Still, I wouldn’t ever count Suplecs out. Hurricanes, folded labels, and the march of time itself — they seem impervious to all of it — so don’t be surprised when or if they show up with a new record. Until then, Sad Songs… Better Days, which was reissued on CD in 2002 on This Dark Reign and on vinyl last year through Emetic Records, is about as timeless as heavy rock gets.
I hope you enjoy.
Holy shit, this week. I stayed home sick from work yesterday and Wednesday and have spent the majority of the time since Tuesday afternoon wanting to grip myself from the collarbone and tear my body open to let my guts spill out. Absolutely demolished, particularly in the mornings, which if you read these posts is when I write reviews. In that way, it was actually kind of fortunate this week was the Quarterly Review — thanks for checking it out if you did — since the majority of it was done beforehand, but wow, it has been a slog. I think yesterday was actually worse than Wednesday, and I can’t really account for consciousness today either. I’m just trying to get through it to finish out the week at work and be caught up from not being in the office the last two days. Brutal.
I don’t think you’d know that from the amount of stuff that’s gone up the last couple days though. It’s been a busy week as well as crushing, and I expect no less next week either. Look out for streams and reviews from Varego, Melmak, maybe Captain Crimson and Lamp of the Universe, as well as a review of the Lo Sound Desert documentary that’s long overdue, as well as a Långfinger video premiere, a new clip from Dot Legacy that’s been making the rounds and news about Freak Valley 2017. Amazing to think that festivals next summer have started to announce their lineups.
That said, I’ve been experimenting with advance planning myself. I have reviews slated through Oct. 26 currently, and while that’s obviously a flexible schedule pending the stream offers that come in and stuff like that, it’s kind of reassuring to have a calendar and to be able to say, “Okay, I’m finally gonna tackle the Truckfighters record on this day, the Worshipper record on that day.” An extension of the impulse driving the Quarterly Review, maybe, since that’s worked out over a period of months before it actually goes live, but either way, thus far it’s made life less stressful rather than more and at this point I’ll take what I can get in that regard. See ripping myself open above.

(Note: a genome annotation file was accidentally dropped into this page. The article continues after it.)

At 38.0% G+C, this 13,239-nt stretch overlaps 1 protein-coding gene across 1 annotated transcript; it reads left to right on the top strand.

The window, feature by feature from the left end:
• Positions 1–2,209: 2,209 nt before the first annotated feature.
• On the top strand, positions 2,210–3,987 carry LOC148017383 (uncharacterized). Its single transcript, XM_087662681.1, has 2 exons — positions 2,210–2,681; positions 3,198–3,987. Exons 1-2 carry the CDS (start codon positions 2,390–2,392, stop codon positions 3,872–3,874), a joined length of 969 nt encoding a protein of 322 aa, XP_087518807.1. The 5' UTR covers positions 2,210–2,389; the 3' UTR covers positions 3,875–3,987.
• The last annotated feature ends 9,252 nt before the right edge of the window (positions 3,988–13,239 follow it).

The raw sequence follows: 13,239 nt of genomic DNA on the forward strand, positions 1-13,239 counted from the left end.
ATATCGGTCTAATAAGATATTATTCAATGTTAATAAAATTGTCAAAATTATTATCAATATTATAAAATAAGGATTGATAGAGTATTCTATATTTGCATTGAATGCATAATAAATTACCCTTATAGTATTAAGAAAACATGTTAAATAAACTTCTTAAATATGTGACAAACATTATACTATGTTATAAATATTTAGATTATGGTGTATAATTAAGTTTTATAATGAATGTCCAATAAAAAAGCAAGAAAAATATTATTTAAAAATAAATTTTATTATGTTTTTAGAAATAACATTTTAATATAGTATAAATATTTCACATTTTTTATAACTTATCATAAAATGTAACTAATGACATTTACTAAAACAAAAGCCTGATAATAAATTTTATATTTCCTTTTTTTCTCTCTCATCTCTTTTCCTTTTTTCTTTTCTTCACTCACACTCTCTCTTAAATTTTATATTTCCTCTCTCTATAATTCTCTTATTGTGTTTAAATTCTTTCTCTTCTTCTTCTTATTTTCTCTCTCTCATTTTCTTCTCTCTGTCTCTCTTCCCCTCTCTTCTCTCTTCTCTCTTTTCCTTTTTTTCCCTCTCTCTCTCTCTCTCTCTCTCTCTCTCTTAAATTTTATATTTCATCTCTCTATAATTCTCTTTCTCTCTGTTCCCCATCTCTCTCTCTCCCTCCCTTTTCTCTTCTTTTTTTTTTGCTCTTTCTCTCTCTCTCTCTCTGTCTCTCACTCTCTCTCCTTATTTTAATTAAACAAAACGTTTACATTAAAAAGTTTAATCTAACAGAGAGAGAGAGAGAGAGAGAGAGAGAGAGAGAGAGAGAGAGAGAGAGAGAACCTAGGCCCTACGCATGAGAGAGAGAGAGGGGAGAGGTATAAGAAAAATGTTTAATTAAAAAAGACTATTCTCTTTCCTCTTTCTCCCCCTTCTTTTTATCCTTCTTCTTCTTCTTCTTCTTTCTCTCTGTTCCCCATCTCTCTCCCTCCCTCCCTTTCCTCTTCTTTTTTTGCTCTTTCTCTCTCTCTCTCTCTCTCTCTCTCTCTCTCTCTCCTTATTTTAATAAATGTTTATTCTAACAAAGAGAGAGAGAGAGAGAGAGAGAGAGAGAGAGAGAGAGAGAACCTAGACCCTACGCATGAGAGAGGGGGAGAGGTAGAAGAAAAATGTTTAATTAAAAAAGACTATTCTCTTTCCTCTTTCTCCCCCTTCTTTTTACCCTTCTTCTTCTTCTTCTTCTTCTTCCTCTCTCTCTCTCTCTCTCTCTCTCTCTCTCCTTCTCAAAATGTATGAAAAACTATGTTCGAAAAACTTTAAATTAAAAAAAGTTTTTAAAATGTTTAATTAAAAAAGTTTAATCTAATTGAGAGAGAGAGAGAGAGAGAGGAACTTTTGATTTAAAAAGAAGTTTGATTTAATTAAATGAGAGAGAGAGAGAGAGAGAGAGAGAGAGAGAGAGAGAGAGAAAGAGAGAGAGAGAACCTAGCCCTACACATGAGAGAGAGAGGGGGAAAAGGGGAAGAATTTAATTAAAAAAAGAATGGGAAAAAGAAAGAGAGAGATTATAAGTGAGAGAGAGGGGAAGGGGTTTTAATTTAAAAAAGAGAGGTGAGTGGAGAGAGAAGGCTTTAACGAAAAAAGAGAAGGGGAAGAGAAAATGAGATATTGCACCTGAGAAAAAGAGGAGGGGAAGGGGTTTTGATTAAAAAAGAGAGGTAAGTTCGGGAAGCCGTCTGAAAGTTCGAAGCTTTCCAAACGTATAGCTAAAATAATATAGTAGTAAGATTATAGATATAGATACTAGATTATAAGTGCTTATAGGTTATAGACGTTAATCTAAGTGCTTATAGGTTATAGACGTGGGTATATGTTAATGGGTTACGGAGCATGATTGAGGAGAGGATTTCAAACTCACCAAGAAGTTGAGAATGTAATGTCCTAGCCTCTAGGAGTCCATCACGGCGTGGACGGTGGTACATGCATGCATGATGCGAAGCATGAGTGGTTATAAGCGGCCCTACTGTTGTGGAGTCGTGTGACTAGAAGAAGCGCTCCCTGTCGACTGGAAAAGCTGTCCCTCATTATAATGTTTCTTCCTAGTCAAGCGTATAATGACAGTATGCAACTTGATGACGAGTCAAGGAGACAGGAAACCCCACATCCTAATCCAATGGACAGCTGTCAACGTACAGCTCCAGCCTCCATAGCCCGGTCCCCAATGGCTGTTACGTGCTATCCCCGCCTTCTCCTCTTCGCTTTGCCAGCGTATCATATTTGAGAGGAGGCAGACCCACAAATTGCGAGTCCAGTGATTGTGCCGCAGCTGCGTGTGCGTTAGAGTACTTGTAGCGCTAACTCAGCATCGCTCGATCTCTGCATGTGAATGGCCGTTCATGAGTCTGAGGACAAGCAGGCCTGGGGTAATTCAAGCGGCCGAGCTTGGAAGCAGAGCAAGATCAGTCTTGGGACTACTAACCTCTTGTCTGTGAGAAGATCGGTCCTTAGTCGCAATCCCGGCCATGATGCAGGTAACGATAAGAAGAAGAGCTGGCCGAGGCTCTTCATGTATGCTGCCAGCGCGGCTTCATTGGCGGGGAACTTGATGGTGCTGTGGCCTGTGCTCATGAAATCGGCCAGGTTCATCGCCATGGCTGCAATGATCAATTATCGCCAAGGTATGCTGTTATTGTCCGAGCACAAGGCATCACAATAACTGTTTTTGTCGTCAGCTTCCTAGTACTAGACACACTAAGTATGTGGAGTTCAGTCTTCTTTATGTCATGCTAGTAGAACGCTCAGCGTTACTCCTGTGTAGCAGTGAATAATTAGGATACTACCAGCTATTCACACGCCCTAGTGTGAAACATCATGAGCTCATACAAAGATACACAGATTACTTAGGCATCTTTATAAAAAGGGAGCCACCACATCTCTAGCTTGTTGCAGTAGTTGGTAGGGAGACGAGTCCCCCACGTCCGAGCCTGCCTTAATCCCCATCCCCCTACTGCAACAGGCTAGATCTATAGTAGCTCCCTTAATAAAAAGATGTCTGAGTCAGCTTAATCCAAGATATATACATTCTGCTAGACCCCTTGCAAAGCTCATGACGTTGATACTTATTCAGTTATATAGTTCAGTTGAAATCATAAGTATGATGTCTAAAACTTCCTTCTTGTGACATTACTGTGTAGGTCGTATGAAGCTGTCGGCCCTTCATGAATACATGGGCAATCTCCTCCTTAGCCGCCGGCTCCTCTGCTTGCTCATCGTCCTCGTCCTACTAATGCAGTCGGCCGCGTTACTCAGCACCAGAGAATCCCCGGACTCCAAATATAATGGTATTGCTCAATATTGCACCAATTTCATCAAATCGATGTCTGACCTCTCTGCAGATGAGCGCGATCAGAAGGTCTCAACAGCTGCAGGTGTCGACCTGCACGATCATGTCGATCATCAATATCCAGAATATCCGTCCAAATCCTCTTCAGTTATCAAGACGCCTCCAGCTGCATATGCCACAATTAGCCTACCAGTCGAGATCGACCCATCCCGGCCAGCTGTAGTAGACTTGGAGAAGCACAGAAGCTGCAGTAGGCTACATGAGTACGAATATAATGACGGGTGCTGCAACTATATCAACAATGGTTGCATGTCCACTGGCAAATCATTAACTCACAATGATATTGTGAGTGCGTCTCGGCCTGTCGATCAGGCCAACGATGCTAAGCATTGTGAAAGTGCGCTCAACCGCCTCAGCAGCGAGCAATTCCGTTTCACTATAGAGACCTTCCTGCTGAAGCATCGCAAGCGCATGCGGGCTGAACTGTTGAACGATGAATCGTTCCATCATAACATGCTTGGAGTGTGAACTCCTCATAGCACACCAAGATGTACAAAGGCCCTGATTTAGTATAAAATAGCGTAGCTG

It’s a three-day weekend for me, no work on Monday, but I’ll be posting anyhow. I hope to continue recovery from whatever the fuck it is that has besieged me this last half-week, and be back up to speed by the time Tuesday hits. Fingers crossed.
I hope you have a great and safe weekend. Please check out the forum and the radio stream.
Posted in Whathaveyou on August 29th, 2016 by H.P. Taskmaster
Nola sludge progenitors Crowbar will release their 11th studio album, The Serpent Only Lies, via eOne Heavy on Oct. 28. The band’s last outing was 2014’s Symmetry in Black, which was preceded in 2011 by Sever the Wicked Hand (review here) — their first for eOne — which marked a resurgence that’s now five years running and finds Crowbar among underground metal’s most respected mainstays. They’ve been everywhere, they’ve seen everything, and rather than give into any of what is no doubt a copious amount of bullshit they’ve been through in their years together, they continue to push forward.